Today, the Arizona Court of Appeals ruled that prior convictions and arrests for the sale of marijuana are also eligible for expungement per the passage of Proposition 207 in 2020, a decision that could positively impact the lives of thousands of Arizonans with a marijuana-related record. Before this decision, it was unclear whether individuals charged with possession of marijuana-for-sale were eligible for expungement.

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In State v. Sorensen, Appeals Court Presiding Judge Brian Furuya concluded that Arizona Revised Statute (ARS) § 36-2862(A)(1) makes “sale-related marijuana offenses” and marijuana convictions eligible for expungement, thus overruling the lower court’s denial of the petition for expungement that was submitted by the Maricopa County Attorney’s Office (MCAO) on behalf of the litigant. On July 15, 2021, MCAO filed a petition to expunge the 2014 conviction on behalf of the litigant, but that petition was denied by the court because the court ruled that the type of offense was ineligible for expungement.

“In sum, we conclude § 36-2862(A)(1) authorizes expungement of sale-related marijuana offenses when they otherwise satisfy the statute’s eligibility requirements,” Furuya wrote. “As a result, the court erred by denying the State’s expungement petition.”

“Today’s decision is a great embodiment of the will of the Arizona voters who elected to undo the harms caused by the overpolicing of marijuana laws,” said Martin Hutchins, lead attorney and program manager for the Reclaim Your Future campaign, a state-funded expungement effort that includes free legal aid providers in Phoenix, Tucson and Flagstaff. “There are many people who were charged with for-sale offenses before the passage of Prop 207 even when they had minimal amounts of marijuana because other factors led officers to assume the person was some sort of dealer. The state and the cannabis industry is now making millions on marijuana sales, so it’s fortunate that people who were believed to have committed a sales-related offense can now benefit from expungement.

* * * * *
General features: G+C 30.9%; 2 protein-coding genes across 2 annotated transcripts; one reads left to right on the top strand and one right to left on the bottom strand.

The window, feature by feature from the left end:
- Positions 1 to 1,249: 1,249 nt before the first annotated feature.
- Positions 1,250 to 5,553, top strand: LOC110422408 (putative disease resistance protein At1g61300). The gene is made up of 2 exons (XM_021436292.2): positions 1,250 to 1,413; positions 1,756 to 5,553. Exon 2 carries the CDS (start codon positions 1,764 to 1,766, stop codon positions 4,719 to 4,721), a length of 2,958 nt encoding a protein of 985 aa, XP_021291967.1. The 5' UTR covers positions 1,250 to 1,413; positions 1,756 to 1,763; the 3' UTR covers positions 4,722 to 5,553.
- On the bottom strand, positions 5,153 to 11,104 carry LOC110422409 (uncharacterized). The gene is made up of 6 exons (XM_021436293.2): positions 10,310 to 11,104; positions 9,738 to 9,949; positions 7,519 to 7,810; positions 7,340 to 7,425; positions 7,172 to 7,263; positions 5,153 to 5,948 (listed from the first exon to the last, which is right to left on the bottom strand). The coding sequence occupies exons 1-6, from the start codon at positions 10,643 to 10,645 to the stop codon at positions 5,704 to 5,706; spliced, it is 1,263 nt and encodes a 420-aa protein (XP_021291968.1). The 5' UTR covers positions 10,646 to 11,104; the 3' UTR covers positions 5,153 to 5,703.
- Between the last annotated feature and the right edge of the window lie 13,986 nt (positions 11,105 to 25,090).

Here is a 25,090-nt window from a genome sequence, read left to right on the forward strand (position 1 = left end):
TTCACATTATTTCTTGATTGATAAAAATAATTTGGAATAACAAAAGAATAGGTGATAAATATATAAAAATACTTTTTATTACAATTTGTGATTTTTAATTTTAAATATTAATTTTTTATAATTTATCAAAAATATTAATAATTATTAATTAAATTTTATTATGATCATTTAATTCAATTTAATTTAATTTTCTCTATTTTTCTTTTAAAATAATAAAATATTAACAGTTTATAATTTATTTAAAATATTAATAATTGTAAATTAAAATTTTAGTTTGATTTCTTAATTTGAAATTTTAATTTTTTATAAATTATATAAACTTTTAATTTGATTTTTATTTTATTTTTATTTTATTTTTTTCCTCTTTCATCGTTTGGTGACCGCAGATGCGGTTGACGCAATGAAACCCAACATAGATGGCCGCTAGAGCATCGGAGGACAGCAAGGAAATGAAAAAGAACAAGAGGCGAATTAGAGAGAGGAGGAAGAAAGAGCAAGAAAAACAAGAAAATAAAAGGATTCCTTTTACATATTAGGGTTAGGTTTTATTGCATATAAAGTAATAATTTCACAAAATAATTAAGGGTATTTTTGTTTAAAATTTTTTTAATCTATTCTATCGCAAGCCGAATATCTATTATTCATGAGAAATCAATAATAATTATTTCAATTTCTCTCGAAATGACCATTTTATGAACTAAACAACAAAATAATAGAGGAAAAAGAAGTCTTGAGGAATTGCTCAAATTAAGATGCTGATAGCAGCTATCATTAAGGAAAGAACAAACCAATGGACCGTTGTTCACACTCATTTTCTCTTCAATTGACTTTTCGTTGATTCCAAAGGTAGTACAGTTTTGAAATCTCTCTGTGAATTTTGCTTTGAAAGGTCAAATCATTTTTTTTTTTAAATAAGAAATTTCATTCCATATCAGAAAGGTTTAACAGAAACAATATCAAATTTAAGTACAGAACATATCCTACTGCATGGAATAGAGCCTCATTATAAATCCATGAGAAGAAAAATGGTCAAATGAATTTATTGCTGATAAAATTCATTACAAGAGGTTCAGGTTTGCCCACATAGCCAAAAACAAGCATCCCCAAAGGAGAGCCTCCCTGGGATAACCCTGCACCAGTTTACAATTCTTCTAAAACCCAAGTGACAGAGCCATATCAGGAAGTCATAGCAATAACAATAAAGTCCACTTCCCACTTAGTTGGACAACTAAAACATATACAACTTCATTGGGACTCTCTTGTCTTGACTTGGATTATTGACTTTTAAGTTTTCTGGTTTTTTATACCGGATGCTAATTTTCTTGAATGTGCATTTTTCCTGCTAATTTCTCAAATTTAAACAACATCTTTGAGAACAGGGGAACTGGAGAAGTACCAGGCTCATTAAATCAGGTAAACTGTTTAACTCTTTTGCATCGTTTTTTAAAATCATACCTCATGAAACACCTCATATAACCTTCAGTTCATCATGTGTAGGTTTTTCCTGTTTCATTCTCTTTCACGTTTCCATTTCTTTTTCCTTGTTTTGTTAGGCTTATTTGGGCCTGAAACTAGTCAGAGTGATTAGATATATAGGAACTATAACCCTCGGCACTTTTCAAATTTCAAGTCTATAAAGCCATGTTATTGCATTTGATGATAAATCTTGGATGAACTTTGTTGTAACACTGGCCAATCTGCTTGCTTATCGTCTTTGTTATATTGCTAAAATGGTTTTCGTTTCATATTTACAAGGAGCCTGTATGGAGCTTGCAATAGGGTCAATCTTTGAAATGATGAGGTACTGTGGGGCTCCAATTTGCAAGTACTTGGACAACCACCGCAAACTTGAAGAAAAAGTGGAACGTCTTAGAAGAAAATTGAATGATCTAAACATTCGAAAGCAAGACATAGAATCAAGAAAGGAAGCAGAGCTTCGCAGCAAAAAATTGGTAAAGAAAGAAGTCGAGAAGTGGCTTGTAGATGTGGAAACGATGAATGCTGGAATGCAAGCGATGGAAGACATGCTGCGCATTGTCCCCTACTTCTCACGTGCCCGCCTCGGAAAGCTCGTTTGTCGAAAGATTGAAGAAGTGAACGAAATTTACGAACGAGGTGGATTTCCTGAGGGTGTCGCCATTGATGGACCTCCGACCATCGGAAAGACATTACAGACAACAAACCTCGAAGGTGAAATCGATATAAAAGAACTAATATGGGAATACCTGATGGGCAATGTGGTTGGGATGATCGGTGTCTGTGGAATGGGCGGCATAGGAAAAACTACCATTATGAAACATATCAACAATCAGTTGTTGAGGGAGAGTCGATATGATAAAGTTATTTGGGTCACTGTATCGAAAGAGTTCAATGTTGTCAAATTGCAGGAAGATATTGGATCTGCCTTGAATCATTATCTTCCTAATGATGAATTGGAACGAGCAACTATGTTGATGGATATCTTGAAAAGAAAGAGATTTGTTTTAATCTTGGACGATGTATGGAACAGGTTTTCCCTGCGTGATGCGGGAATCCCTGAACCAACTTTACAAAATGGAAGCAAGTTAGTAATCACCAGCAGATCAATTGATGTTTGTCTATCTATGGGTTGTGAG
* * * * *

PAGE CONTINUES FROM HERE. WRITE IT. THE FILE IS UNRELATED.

“This will allow them to mitigate the generational impact of their involvement with the criminal legal system,” added Hutchins, “which affects Black and Brown people and people of lower socioeconomic status at disproportionate rates.”

The passage of the 2020 voter initiative, Proposition 207, legalized adult recreational use of marijuana in Arizona and created a pathway to expungement. The Department of Health Services has since provided funding from medical marijuana sales to the Reclaim Your Future campaign for education and community outreach related to Prop 207.

The campaign is organized by a coalition of seven legal aid and community outreach nonprofits–Phoenix-based Arizona Justice Project, the Arizona State University Post-Conviction Clinic, and Community Legal Services; the Tucson-based University of Arizona Civil Rights Restoration Clinic, Just Communities Arizona, and Southern Arizona Legal Aid, Inc.; and Flagstaff-based DNA Peoples’ Legal Services–to provide free resources and assistance related to expungement.